Artist: Seth Price
Venue: Friedrich Petzel, New York
Exhibition Title: Hell Has Everything
Date: November 8, 2018 – January 5, 2019
Full gallery of images, press release and link available after the jump.
Images courtesy of Friedrich Petzel, New York
Petzel Gallery is pleased to present a new exhibition Hell Has Everything by Seth Price. This is Price’s first show at the Chelsea gallery in six years, a period during which he produced a fashion show that debuted at dOCUMENTA (13); wrote a novel (Fuck Seth Price, which Kim Gordon described in The New York Times as “the best description of the art world ever”); launched Organic Software, a website anonymously created by Price featuring profiles of 4,500 art collectors; was the subject of The Seth Price Institute, a year-long research group and public event series hosted by CCA Wattis; and inaugurated career-spanning surveys at the Stedelijk Museum Amsterdam, the Museum Brandhorst, and London’s Institute of Contemporary Arts.
Price marks his return to Chelsea with a wave of new experiments, including mixed-media paintings, a large-scale video projection, and back-lit photographic works.
Price’s new paintings employ printing, collage, paint, and photographic techniques. Some are based on photographs the artist took in New York’s streets and subways while others feature ambiguous objects constructed with 3D modeling software. All the works are manipulated by way of chemicals, pigmented polymer fluids, and powdered earth.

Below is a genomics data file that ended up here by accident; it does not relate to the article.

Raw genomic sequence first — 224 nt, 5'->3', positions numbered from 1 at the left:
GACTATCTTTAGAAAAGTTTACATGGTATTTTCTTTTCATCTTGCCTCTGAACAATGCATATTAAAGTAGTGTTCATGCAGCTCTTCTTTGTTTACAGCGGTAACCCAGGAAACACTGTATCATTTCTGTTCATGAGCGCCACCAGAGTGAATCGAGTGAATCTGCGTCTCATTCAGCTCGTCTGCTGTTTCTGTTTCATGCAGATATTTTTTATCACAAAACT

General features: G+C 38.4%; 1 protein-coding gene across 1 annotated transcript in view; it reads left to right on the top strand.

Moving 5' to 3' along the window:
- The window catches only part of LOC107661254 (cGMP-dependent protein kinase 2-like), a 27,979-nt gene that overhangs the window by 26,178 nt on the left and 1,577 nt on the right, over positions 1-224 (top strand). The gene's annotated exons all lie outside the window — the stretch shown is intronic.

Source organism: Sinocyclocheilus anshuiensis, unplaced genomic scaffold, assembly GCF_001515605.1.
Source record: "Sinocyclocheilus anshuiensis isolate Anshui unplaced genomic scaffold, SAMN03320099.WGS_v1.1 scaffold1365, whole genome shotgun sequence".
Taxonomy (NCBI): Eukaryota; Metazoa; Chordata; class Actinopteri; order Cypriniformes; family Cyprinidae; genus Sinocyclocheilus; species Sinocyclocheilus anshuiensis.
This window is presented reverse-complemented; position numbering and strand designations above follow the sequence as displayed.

The video-projection Social Synth is suspended from the ceiling. To create the work’s bizarre imagery, Price utilized a robotic camera that spent hours roving across a squid’s skin in order to yield over ten thousand photographs, which were then processed through software designed for map-making and 3D cinema. In this hybrid work, natural and artificial are intertwined, and a computer-generated light source becomes the protagonist in an uncanny organic landscape.
The video is not the first time Price has used this method; in 2015 he initiated a series of works in which details of human skin are photographed from models of various ages, genders, and races, and depicted as high resolution light boxes. A suite of these works were installed at MoMA PS1 over the summer of 2018. The light boxes on view at Petzel mark a departure: smaller in size and rendered in black and white, they depict areas of skin where the software was unable to synthesize its data into unified images, producing instead fractured, arbitrarily-determined compositions. These new works are also hand-embroidered with the phrase “New York City,” a marker of production reminiscent of Price’s inclusion of production date in his vacuum-forms and Calendar Paintings.
Taken as an ensemble, the works at Petzel suggest novelist Rachel Kushner’s characterization of Price’s work: “vision so accurate it becomes fiction.”